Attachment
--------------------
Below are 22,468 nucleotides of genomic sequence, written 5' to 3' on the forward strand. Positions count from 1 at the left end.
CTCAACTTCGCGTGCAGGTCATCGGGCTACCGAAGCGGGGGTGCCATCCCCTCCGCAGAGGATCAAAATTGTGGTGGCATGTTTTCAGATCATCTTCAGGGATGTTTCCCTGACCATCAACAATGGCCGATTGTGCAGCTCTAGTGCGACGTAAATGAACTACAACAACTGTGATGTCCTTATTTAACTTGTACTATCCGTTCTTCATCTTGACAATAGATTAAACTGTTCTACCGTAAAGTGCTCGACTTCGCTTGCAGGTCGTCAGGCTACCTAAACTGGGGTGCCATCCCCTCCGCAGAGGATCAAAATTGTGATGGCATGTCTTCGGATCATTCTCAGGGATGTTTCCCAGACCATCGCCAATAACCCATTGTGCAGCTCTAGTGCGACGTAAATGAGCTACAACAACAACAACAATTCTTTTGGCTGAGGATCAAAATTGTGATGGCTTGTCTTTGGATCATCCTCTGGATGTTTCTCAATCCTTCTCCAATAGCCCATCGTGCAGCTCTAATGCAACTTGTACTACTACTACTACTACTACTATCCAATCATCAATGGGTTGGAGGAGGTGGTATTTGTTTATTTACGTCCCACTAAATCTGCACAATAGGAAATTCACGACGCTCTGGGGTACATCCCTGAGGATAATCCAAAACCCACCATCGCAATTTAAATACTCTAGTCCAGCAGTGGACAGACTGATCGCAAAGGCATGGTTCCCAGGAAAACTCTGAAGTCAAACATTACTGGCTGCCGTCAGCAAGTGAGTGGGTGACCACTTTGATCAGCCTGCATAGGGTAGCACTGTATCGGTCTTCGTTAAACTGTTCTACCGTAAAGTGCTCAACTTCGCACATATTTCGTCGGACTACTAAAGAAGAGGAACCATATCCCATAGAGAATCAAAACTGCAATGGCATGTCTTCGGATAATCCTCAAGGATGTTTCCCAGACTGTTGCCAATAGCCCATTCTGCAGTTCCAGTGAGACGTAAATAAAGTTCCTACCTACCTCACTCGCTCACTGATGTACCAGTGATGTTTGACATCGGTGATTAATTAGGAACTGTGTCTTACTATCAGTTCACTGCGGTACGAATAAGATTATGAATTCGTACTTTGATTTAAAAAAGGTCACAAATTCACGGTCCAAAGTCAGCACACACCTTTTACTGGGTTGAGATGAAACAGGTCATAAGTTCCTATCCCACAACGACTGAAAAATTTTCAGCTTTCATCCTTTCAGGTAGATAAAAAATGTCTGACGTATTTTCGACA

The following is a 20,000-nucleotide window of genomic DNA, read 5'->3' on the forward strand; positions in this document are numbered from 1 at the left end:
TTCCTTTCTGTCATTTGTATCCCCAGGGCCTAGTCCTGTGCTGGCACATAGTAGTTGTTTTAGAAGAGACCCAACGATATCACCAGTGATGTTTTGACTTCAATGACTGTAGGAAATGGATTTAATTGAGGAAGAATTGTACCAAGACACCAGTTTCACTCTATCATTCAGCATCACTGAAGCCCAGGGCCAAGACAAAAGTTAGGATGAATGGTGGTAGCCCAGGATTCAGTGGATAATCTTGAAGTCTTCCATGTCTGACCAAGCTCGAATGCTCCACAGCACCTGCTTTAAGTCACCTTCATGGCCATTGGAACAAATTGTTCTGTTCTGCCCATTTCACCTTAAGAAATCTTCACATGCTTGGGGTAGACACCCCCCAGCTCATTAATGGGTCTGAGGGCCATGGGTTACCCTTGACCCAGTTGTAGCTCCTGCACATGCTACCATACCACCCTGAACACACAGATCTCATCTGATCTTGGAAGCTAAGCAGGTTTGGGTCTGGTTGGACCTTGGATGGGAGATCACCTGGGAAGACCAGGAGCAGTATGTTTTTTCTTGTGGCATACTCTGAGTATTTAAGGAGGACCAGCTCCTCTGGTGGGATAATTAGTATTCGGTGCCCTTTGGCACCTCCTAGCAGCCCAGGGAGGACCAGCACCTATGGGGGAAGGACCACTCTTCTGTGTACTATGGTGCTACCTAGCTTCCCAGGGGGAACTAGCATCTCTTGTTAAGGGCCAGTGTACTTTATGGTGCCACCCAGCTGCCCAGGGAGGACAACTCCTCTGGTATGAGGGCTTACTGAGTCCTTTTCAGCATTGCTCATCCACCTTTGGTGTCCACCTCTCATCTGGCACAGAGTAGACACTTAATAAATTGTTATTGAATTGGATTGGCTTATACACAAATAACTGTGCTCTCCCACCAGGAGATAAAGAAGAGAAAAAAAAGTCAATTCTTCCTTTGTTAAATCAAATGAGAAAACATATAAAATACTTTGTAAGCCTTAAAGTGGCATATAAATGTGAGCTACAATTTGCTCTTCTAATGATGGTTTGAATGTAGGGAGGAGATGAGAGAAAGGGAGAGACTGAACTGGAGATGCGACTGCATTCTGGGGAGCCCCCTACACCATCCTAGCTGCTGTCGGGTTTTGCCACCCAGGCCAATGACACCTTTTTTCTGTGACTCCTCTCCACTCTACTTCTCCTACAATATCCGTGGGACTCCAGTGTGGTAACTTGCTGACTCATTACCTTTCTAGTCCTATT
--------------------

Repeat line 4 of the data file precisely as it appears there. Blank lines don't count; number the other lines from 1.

TTCCTTTCTGTCATTTGTATCCCCAGGGCCTAGTCCTGTGCTGGCACATAGTAGTTGTTTTAGAAGAGACCCAACGATATCACCAGTGATGTTTTGACTTCAATGACTGTAGGAAATGGATTTAATTGAGGAAGAATTGTACCAAGACACCAGTTTCACTCTATCATTCAGCATCACTGAAGCCCAGGGCCAAGACAAAAGTTAGGATGAATGGTGGTAGCCCAGGATTCAGTGGATAATCTTGAAGTCTTCCATGTCTGACCAAGCTCGAATGCTCCACAGCACCTGCTTTAAGTCACCTTCATGGCCATTGGAACAAATTGTTCTGTTCTGCCCATTTCACCTTAAGAAATCTTCACATGCTTGGGGTAGACACCCCCCAGCTCATTAATGGGTCTGAGGGCCATGGGTTACCCTTGACCCAGTTGTAGCTCCTGCACATGCTACCATACCACCCTGAACACACAGATCTCATCTGATCTTGGAAGCTAAGCAGGTTTGGGTCTGGTTGGACCTTGGATGGGAGATCACCTGGGAAGACCAGGAGCAGTATGTTTTTTCTTGTGGCATACTCTGAGTATTTAAGGAGGACCAGCTCCTCTGGTGGGATAATTAGTATTCGGTGCCCTTTGGCACCTCCTAGCAGCCCAGGGAGGACCAGCACCTATGGGGGAAGGACCACTCTTCTGTGTACTATGGTGCTACCTAGCTTCCCAGGGGGAACTAGCATCTCTTGTTAAGGGCCAGTGTACTTTATGGTGCCACCCAGCTGCCCAGGGAGGACAACTCCTCTGGTATGAGGGCTTACTGAGTCCTTTTCAGCATTGCTCATCCACCTTTGGTGTCCACCTCTCATCTGGCACAGAGTAGACACTTAATAAATTGTTATTGAATTGGATTGGCTTATACACAAATAACTGTGCTCTCCCACCAGGAGATAAAGAAGAGAAAAAAAAGTCAATTCTTCCTTTGTTAAATCAAATGAGAAAACATATAAAATACTTTGTAAGCCTTAAAGTGGCATATAAATGTGAGCTACAATTTGCTCTTCTAATGATGGTTTGAATGTAGGGAGGAGATGAGAGAAAGGGAGAGACTGAACTGGAGATGCGACTGCATTCTGGGGAGCCCCCTACACCATCCTAGCTGCTGTCGGGTTTTGCCACCCAGGCCAATGACACCTTTTTTCTGTGACTCCTCTCCACTCTACTTCTCCTACAATATCCGTGGGACTCCAGTGTGGTAACTTGCTGACTCATTACCTTTCTAGTCCTATT